Hardware In the Loop Test Environment

OData support
Supervisor:
Dr. Varjasi István
Department of Automation and Applied Informatics

Power electronic devices have always played a huge role in industrial and everyday usage.

Go no further than mobile phone chargers or power units of any household device to see

the evidence of it. Today, even a single LED light bulb contains a small electronic device,

wich generates the constant current supply from grid voltage.

In the industry, there is also an enormous demand for motor controllers, such as

frequency converters or power units with huge output capacity, even in the megawatt

range. Electric cars are also gaining market share same as are renewable energy sources are.

In both cases, high-power converters are needed to charge the cars or generate alternating

current from DC solar panels.

In my thesis, I will discuss the development of such converters, with emphasis on

hardware-in-the-loop simulators. Hardware-in-the-loop simulation method provides a solution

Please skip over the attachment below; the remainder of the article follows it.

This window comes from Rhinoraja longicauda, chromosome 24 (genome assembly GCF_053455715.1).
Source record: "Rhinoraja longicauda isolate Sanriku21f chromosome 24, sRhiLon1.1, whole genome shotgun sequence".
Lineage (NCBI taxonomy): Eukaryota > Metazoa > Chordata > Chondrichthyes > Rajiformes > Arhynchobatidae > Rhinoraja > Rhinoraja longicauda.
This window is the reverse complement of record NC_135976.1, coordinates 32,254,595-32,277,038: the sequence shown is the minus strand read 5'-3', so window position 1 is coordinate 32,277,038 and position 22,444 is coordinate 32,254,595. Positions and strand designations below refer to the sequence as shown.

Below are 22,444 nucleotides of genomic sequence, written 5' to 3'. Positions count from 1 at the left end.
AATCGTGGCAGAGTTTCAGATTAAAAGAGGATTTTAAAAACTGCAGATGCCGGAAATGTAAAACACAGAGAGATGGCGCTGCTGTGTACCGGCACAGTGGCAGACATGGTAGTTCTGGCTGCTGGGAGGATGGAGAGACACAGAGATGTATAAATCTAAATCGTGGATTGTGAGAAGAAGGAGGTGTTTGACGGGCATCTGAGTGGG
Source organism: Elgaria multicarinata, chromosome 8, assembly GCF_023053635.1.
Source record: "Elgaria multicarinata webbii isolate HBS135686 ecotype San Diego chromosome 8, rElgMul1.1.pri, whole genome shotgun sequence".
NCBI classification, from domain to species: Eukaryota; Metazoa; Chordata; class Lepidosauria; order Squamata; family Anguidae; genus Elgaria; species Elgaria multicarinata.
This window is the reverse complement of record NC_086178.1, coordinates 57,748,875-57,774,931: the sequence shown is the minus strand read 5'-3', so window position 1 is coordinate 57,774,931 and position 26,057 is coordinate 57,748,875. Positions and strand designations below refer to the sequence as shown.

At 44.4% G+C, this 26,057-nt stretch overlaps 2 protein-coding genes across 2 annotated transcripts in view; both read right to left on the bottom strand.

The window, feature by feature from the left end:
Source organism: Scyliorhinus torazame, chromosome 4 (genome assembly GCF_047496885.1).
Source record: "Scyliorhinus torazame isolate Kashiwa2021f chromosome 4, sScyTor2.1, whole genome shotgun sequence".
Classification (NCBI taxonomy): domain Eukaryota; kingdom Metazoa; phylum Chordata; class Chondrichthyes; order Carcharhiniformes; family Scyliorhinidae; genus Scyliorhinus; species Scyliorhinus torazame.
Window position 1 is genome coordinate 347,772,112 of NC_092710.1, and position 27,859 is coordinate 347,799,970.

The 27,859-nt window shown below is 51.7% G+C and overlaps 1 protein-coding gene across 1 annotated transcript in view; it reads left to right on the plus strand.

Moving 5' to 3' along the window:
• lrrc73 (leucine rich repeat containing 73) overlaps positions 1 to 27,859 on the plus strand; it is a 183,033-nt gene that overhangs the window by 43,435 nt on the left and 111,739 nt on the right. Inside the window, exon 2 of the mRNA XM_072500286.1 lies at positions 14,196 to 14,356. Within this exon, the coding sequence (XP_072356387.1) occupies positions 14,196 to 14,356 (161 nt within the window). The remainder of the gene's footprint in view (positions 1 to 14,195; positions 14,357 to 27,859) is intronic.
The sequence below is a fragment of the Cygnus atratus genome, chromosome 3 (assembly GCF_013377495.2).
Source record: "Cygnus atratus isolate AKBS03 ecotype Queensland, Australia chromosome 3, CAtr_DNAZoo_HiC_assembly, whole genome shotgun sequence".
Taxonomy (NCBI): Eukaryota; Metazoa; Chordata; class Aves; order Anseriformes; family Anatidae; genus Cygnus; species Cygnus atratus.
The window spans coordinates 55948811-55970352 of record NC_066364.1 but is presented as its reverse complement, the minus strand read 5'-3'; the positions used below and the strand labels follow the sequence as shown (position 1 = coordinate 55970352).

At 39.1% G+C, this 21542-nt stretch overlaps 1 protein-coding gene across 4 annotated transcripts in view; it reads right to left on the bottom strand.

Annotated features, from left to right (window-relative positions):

to engineers who develop the software and the power electronics side by side. For

this form of usage, we have to develop the mathematical model of the real hardware, then

synthesize it on hardware with immense computing capability, usually on an FPGA. We

must also implement monitoring capabilities for the system to validate the simulation or

to modify the parameters. The other advantage of physical hardware is that it can be

connected to real control electronics, with real interfaces. In this way, we can test our

control algorithms and methods without causing costly damage to the main power circuit.

I will examine the simulation environment itself, expand on the development process,

and consider systematic difficulties. I will provide an example solution and I will show

both the advantages and the bottlenecks of the system.

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